Submarine School at New London, Conn. during the pleasant
months of August and September. What an experience for a
neophyte nineteen-year-old.
And then after sub school, back to San Diego, where the
neophyte spent about two months in boot camp four months
earlier, and was assigned for duty on the USS Redfish SS395.
The Redfish was commissioned in April 1944 at Portsmouth, N.H. She sailed
to Pearl Harbor and departed on her first war patrol in July. On three war
patrols she sank five enemy ships one being an aircraft carrier, one of six
sank by submarines during the war with Japan. The boat, In conjunction with
another sub, heavily damaged an aircraft carrier. The Redfish was awarded
the Presidential Unit Citation. She was decommissioned in June 1968 and
sunk as a target near San Diego.
The forward torpedo room on the Redfish.
About ten of us bunked in the room, sleeping
next to or nearby the torpedoes.
The Redfish is in Missouri. Dave
Fricke sees to that. An ex-shipmate
and sub school classmate, he was
inside the boat when the picture was
taken on the right.
In the summer of '52 the Redfish made about a three month trip to the Arctic
region to do exploratory and scientific work with a scientist and medical doctor
aboard. There was a rendezvous with the icebreaker Barton Island, which is
shown in photo. It was an interesting trip--polar bears, seals, northern lights and
stops at Juneau, Vancouver and Seattle on the way  to home port San Diego.
The Redfish is moored next to the Barton Island. It's not snow or ice on the Redfish
but two coats of white paint. A coat of off-white paint was applied in San Diego and
when we reached the ice pack a coat of snow white was sprayed, during less
favorable conditions. And the neophyte was involved in both operations.
Captain Lewis Neeb. He was an
executive officer on the Redfish and

Tang and captain of the Sea Fox.
He was a fine officer and shipmate.
The USS Caiman SS323 was launched in Groton, Conn and commissioned in July 1944. She made four war patrols but had
minimum contact with the enemy. The photo on the left shows the sub during sea trials at Vallejo, Calif. in '51. The boat had a
recent overhaul at Mare Island and part of the overhaul was to change the bow and modify the sail to convert the boat to a
snorkel GUPPY (greater underwater propulsion power) which allowed the Caiman to remained submerged using engine
power instead of batteries. The modifications gave her a sleek appearance. The science of snorkeling was copied from
captured German submarines at the end of WWII and some of our WWII subs were modified until nuclear power became the
choice for underwater performance in the middle 1950s. On the right the Caiman rests at Pearl Harbor in early '53. The boat
was decommissioned in June of '72 and sold to Turkey.                                                                    
Thanks to Robert Fries for Picture on Right
Captain's on the bridge. It's Captain Lcdr. Norbert Aubrey with
profile of his left side. He was the Caiman skipper from July
1952 'til May 1954. He rose to the rank of captain and at one
time commanded the USS Providence, flagship of the 7th Fleet
during the Vietnam War. Captain Aubrey was highly respected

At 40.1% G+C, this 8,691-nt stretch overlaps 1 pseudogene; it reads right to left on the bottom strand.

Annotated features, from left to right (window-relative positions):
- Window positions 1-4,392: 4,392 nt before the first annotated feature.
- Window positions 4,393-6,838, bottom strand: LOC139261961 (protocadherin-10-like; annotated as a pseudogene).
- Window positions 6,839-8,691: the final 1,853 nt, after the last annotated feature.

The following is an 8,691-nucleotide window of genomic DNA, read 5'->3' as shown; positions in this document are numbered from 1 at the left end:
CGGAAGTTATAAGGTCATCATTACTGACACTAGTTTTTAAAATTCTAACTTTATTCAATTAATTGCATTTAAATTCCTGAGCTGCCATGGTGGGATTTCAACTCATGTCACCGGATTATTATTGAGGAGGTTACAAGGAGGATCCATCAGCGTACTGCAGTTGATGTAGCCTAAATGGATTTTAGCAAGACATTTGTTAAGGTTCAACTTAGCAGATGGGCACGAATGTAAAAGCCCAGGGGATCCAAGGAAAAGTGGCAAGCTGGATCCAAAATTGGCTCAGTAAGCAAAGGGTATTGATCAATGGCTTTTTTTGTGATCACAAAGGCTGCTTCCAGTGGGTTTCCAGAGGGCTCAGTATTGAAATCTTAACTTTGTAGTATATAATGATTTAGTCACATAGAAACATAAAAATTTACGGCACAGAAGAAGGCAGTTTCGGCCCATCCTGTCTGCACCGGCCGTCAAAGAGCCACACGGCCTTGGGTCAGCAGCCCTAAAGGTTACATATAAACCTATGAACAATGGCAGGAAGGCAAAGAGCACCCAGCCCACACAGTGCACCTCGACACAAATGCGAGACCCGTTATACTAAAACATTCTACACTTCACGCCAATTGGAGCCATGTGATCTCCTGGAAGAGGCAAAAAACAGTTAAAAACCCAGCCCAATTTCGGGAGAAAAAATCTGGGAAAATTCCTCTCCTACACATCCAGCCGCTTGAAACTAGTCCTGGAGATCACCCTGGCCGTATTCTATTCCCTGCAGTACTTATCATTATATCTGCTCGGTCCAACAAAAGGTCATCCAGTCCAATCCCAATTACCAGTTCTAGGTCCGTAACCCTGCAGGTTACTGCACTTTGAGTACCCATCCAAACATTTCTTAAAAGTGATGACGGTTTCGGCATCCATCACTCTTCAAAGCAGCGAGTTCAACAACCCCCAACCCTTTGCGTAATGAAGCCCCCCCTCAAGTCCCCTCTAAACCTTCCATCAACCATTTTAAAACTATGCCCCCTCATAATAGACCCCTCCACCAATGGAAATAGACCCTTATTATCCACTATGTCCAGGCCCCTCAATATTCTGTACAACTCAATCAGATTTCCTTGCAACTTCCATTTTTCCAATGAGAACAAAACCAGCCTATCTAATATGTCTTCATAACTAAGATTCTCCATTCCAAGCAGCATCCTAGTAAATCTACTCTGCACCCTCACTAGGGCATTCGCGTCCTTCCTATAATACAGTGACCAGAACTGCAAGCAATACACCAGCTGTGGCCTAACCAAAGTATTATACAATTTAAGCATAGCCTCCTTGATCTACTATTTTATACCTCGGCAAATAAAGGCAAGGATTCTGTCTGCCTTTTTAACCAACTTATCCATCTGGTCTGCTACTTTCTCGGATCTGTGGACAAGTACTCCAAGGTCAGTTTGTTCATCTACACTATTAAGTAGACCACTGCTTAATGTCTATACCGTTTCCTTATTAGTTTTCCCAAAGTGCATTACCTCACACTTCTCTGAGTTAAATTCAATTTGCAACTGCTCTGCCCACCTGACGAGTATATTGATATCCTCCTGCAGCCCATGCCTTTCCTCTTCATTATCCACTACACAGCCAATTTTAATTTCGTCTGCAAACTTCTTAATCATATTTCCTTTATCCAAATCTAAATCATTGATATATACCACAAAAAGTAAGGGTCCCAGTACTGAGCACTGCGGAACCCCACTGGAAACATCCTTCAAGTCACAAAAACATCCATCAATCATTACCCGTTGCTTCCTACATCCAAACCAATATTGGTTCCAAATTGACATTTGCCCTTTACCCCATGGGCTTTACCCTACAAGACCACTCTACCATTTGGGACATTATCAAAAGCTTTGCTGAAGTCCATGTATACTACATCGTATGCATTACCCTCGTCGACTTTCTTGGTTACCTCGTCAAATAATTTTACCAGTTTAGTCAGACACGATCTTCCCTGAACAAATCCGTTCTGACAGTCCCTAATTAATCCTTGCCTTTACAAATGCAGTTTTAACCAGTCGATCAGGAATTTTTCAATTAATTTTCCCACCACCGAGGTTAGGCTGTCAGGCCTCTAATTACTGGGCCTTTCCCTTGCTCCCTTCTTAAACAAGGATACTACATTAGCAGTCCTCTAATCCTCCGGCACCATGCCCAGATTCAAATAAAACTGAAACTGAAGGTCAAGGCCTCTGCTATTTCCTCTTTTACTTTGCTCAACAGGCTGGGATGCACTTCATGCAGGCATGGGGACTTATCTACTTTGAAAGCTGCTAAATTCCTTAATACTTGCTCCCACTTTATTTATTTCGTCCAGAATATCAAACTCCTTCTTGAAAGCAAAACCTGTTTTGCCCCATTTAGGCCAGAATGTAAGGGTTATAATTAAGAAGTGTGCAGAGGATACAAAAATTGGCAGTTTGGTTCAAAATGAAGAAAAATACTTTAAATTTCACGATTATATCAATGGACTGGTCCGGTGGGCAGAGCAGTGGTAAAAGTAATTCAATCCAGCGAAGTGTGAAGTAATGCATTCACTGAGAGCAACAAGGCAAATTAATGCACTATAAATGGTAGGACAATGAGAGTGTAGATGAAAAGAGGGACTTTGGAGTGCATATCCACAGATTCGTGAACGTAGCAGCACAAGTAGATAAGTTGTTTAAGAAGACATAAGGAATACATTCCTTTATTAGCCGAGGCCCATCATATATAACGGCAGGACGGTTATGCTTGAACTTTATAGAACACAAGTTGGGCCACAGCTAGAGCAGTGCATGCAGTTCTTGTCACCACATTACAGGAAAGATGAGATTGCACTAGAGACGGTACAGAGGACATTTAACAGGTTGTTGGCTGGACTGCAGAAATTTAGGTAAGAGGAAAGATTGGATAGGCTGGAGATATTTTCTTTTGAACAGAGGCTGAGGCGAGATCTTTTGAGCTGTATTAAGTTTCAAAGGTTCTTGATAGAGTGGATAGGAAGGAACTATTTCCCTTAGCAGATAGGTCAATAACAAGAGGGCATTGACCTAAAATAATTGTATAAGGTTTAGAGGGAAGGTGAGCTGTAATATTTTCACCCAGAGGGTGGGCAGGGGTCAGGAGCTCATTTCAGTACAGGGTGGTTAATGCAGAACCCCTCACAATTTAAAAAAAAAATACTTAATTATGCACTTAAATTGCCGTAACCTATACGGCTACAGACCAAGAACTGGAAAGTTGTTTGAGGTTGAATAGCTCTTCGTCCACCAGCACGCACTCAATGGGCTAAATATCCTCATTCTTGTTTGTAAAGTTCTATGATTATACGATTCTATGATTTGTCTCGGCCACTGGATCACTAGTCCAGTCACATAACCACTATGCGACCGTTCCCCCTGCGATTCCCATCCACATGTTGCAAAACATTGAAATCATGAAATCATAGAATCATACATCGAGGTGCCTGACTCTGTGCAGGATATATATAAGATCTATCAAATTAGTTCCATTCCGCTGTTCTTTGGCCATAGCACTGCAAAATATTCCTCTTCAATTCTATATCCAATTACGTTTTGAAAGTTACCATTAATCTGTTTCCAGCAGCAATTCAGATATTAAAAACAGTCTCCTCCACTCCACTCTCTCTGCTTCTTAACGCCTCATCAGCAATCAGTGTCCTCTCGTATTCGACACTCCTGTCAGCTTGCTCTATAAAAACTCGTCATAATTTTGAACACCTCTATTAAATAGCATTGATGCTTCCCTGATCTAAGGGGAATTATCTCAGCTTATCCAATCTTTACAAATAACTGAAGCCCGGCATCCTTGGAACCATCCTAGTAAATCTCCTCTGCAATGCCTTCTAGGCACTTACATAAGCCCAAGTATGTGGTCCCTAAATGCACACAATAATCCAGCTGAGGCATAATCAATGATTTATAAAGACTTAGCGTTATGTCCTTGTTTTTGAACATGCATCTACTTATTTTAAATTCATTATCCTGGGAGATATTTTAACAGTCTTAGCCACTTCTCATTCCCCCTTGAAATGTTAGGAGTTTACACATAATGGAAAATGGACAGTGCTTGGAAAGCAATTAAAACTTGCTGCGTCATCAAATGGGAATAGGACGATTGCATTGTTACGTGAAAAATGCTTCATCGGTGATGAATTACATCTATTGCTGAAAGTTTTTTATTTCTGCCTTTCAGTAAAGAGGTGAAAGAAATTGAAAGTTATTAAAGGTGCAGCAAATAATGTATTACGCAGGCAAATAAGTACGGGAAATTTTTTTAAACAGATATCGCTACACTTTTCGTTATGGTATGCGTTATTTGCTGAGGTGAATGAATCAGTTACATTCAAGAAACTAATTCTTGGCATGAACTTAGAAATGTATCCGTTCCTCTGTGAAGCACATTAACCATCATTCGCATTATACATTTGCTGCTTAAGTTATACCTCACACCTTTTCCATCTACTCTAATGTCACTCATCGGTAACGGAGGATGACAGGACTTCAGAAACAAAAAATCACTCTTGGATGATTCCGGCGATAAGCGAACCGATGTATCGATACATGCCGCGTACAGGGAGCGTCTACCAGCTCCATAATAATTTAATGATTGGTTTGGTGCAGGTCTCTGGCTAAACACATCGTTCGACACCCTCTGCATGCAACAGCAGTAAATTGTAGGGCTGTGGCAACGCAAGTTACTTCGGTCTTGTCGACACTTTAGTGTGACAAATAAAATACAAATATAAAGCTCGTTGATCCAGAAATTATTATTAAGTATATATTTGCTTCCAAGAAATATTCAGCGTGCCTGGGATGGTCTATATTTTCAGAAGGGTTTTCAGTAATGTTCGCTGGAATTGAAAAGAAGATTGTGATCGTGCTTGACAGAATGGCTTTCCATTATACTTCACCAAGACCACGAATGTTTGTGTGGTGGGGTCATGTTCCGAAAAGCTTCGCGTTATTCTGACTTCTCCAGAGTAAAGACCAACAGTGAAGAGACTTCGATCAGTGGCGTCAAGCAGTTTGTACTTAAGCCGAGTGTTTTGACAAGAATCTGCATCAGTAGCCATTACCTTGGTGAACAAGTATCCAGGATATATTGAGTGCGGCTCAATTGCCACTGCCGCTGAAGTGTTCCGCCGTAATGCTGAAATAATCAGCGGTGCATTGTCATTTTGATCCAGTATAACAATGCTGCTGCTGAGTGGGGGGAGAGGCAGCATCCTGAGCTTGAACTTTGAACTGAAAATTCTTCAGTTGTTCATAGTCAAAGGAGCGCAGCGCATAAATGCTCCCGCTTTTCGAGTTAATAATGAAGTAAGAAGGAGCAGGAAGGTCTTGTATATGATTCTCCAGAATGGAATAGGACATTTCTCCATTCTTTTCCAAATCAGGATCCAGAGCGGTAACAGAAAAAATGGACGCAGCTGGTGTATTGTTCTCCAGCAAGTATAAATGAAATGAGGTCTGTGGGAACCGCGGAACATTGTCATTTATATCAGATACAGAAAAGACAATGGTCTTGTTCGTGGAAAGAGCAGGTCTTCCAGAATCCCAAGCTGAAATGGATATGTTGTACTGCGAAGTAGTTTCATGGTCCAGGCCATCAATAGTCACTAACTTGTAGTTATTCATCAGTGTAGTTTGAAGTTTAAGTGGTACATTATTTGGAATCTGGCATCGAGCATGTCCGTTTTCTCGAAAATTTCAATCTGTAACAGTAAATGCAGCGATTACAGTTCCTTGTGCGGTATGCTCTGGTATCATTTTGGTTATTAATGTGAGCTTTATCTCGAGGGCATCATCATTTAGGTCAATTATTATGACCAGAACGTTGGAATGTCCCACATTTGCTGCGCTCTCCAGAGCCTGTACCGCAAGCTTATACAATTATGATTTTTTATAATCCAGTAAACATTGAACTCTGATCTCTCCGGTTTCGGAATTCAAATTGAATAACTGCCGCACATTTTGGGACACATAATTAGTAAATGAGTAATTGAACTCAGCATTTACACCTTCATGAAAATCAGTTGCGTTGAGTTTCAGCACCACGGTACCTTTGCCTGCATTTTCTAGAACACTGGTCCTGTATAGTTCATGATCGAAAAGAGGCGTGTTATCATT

by his crew and is remembered at reunions.      
Grant Riddlle Photo
Change of command. In May 1954 Lcdr. Roy Gallemore
assumed command of the Caiman. He relieved Lcdr. Norbert
Aubrey. Both officers graduated from the Naval Academy in
1942 and entered the submarine service during the war.
Aubrey made five war patrols and Gallemore four.
Caiman men at meal time. There were four tables with six
men at a table and about 60 crewmen to feed. There were
three cooks preparing the food in a small kitchen about
the size of two tables. We had three good meals a day
and the food was terrific.             
Thanks to Grant Riddle for Photo
In late '54 the Caiman was returning to Pearl from a Westpac tour and
the boat visited the Philippines. The Caiman was moored in Manila Bay
near Manila when these pictures were taken. On the left, some of the
men are: McKisson, Librizzi, Wright, Wahlstrom, Captain Gallemore,
Kuhn, Ltjg. Roney, Jones, Adams, Peck and Ashworth. Above are
Norman Peck, Carl Farris, Jack Ashworth and yours truly. Ray Kuhn,
machinist mate 1st class, was being transferred to electronic school,
so some of the crew thought that he should swim in Manila Bay before
he left the boat. Ray changed his rating ET, advanced to chief and was
in the Navy for 41 years. He had duty on various subs, diesel and
nuclear, was COB four times and retired as the grand master chief at
the submarine school in New London. There's more info on Google.
Raymond Kuhn, ETMC
Our last game of golf was at Manila. John Slattery and I lost our golfing
buddy, Ray "Pappy" Kuhn.
Vic had more important tasks to attend
to rather than play golf.
Pearl's answer to Evel
Knievel was Evil Cuddles.
The intrepid sailor was the
base terror when he wasn't
playing with torpedoes on
board the Caiman. The story
is that he took one jump too
many and the bike ended up
in the bay at Pearl.
And when Cuddles was riding and fussing with torpedoes he supplied
the boat with fresh fish. Seen here on the right, and slightly out of
uniform, it appears that he hooked a large fish.
And . . . he played hard.
Cuddles is exhausted from the riding, fishing and playing and is
resting at the top of the gangplank ready to repel illegal boarders, if
need be
Now, here's a pair to draw to, the engineman and his
oiler. It appears that the engineman is doing the oiling.
Ah, Shaky and Carl, buddies to the end.
   Bob Fries Photo
Gabby and Chappy, still reminsicing 60 years later at the Caiman reunions.
The Caiman is alive in California.
The Caiman lives in Georgia thanks to former
engineman chief (SS) Ivan Whitwell.